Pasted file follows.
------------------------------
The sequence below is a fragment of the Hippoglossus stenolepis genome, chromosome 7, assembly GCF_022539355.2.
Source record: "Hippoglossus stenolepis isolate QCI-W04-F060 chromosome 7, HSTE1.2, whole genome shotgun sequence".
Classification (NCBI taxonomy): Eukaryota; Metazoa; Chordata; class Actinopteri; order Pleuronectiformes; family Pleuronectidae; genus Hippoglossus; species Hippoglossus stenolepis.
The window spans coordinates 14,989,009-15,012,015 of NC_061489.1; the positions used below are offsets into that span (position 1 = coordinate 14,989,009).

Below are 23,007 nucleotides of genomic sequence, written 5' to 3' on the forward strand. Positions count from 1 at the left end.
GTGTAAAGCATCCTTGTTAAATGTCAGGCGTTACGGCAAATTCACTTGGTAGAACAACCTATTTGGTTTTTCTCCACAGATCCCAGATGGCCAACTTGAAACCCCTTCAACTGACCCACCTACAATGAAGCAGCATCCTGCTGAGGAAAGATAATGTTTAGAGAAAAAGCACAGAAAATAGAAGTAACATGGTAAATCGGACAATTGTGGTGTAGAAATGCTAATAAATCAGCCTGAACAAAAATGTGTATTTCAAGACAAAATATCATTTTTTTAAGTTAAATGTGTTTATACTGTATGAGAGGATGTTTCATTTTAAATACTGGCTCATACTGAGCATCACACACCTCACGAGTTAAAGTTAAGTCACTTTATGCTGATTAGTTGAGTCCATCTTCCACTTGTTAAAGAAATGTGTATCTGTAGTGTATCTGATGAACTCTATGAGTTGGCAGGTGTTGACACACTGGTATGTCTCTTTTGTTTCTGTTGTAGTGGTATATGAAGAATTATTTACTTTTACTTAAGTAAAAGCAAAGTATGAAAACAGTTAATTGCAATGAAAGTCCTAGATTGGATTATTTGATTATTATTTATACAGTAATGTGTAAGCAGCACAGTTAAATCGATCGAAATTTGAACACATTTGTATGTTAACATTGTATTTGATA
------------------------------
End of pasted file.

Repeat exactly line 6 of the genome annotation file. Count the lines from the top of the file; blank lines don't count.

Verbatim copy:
GTGTAAAGCATCCTTGTTAAATGTCAGGCGTTACGGCAAATTCACTTGGTAGAACAACCTATTTGGTTTTTCTCCACAGATCCCAGATGGCCAACTTGAAACCCCTTCAACTGACCCACCTACAATGAAGCAGCATCCTGCTGAGGAAAGATAATGTTTAGAGAAAAAGCACAGAAAATAGAAGTAACATGGTAAATCGGACAATTGTGGTGTAGAAATGCTAATAAATCAGCCTGAACAAAAATGTGTATTTCAAGACAAAATATCATTTTTTTAAGTTAAATGTGTTTATACTGTATGAGAGGATGTTTCATTTTAAATACTGGCTCATACTGAGCATCACACACCTCACGAGTTAAAGTTAAGTCACTTTATGCTGATTAGTTGAGTCCATCTTCCACTTGTTAAAGAAATGTGTATCTGTAGTGTATCTGATGAACTCTATGAGTTGGCAGGTGTTGACACACTGGTATGTCTCTTTTGTTTCTGTTGTAGTGGTATATGAAGAATTATTTACTTTTACTTAAGTAAAAGCAAAGTATGAAAACAGTTAATTGCAATGAAAGTCCTAGATTGGATTATTTGATTATTATTTATACAGTAATGTGTAAGCAGCACAGTTAAATCGATCGAAATTTGAACACATTTGTATGTTAACATTGTATTTGATA